Saturday was dump day, when all the week’s merch that had not sold during the week was loaded up and taken to its final resting place at the county landfill. We’d find ourselves literally knee-deep in last year’s Burger King promotional toys while hurling torn sofas and punctured waterbeds to their doom in the canyon below. Our first stop was to unload the electronics, which had to be dumped onto a mound of segregated metal and plastic appliances. And it was here, tossing a TV, that I lost my balance and began to dive headfirst into a pile of shattered monitors, rusted swing sets and various jagged, rusted edges. Just as I was trying to decide which way to hurl my body for the least lacerating impact, sure that I was headed for a brutal, multiple-fracturing death, I felt myself being gingerly lifted by my collar and placed back in the truck.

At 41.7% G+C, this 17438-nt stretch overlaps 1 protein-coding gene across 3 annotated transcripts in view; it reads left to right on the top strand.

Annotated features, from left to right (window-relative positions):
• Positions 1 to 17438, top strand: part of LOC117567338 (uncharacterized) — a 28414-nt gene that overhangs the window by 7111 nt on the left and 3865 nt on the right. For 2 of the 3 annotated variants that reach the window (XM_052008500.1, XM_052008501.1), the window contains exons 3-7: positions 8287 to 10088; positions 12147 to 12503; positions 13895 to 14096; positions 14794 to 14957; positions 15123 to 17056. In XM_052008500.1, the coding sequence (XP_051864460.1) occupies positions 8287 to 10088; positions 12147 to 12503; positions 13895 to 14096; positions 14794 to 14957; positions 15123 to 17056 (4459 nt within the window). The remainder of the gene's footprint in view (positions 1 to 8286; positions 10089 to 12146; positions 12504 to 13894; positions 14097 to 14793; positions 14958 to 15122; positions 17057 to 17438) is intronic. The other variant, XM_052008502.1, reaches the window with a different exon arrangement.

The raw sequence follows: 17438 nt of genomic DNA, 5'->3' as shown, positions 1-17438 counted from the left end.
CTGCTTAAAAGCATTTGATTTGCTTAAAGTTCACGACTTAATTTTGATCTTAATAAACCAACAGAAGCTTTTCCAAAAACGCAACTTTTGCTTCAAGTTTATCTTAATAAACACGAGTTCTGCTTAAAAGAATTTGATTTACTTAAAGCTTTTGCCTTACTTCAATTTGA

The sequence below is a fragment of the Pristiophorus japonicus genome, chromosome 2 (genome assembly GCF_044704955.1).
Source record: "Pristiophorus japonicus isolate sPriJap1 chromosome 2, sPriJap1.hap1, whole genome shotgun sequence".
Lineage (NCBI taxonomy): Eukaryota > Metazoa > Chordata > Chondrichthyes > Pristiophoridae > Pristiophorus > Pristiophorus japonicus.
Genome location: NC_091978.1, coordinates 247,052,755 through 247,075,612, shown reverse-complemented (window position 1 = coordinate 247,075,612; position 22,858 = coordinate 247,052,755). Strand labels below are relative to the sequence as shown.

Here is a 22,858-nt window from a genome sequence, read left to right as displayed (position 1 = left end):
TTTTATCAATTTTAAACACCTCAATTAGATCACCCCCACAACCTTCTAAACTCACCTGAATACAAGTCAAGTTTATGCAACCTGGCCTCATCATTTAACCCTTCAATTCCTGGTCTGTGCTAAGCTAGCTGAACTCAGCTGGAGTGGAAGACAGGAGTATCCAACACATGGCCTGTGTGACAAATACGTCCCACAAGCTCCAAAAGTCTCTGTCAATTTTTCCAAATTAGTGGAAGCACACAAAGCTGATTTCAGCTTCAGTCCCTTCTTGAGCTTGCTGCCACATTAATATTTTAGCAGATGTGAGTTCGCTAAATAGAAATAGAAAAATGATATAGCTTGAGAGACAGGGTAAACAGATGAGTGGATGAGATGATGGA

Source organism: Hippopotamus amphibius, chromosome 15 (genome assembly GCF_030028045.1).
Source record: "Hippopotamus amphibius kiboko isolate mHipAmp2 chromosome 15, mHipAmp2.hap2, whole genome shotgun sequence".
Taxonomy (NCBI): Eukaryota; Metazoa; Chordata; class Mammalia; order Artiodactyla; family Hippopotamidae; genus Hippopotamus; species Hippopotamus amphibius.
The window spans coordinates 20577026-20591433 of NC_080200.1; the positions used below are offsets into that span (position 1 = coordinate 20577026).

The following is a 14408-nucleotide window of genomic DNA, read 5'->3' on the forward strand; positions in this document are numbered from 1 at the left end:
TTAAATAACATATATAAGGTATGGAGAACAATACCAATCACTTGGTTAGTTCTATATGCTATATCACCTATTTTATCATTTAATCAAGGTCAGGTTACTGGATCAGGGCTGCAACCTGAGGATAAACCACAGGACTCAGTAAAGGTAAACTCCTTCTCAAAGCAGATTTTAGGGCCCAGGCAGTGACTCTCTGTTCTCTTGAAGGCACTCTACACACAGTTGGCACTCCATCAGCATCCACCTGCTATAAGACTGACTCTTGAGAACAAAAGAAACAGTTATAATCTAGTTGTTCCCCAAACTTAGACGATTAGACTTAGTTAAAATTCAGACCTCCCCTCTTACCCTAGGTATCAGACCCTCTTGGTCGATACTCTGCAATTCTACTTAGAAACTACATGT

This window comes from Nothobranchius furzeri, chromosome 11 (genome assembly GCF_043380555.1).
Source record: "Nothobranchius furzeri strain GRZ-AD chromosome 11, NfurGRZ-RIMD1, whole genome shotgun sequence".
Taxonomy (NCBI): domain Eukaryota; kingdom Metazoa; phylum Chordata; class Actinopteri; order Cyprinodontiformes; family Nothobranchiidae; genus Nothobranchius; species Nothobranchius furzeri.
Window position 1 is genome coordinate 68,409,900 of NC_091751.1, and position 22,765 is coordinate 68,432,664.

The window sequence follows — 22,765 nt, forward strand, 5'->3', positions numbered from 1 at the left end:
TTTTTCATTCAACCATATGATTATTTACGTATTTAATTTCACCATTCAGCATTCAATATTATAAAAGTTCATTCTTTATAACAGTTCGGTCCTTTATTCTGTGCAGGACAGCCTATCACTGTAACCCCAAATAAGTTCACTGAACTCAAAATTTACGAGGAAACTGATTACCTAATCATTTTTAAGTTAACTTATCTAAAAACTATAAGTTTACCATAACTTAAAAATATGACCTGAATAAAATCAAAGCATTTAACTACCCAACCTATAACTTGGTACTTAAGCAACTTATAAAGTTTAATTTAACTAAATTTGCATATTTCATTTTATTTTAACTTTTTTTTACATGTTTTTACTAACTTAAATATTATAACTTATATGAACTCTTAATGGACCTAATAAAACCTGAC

“Arthur, you just saved my life,” I said.
Arthur just readjusted his wicker basket and continued happily hurling Zeniths. On the drive back to the store, he made up a song about all the body parts I would’ve broken in the appliance pit, had he not fetched me from my fate, and I suddenly felt very ashamed of ever having suffered an imagined illness.
Soon, summer reared its blistering head and the heat cooked me to my senses. I left the Salvation Army life of sweat and strain for a soft, government job, quickly returning to my pudgy, air-conditioned self. I went back to visit Arthur a few weeks later, bringing him a copy of Dave Brubeck’s Greatest Hits (he had become a fan while listening to my be-bop tapes in the truck). But, much to my disappointment, he was gone, having relocated to the Salvation Army store in Anderson. I hope, wherever he is now, that there’s someone there to advise him in the grocery aisles and endure his unique gifts as a songwriter. Believe me, when the going gets tough, you’ll be damned happy he’s nearby.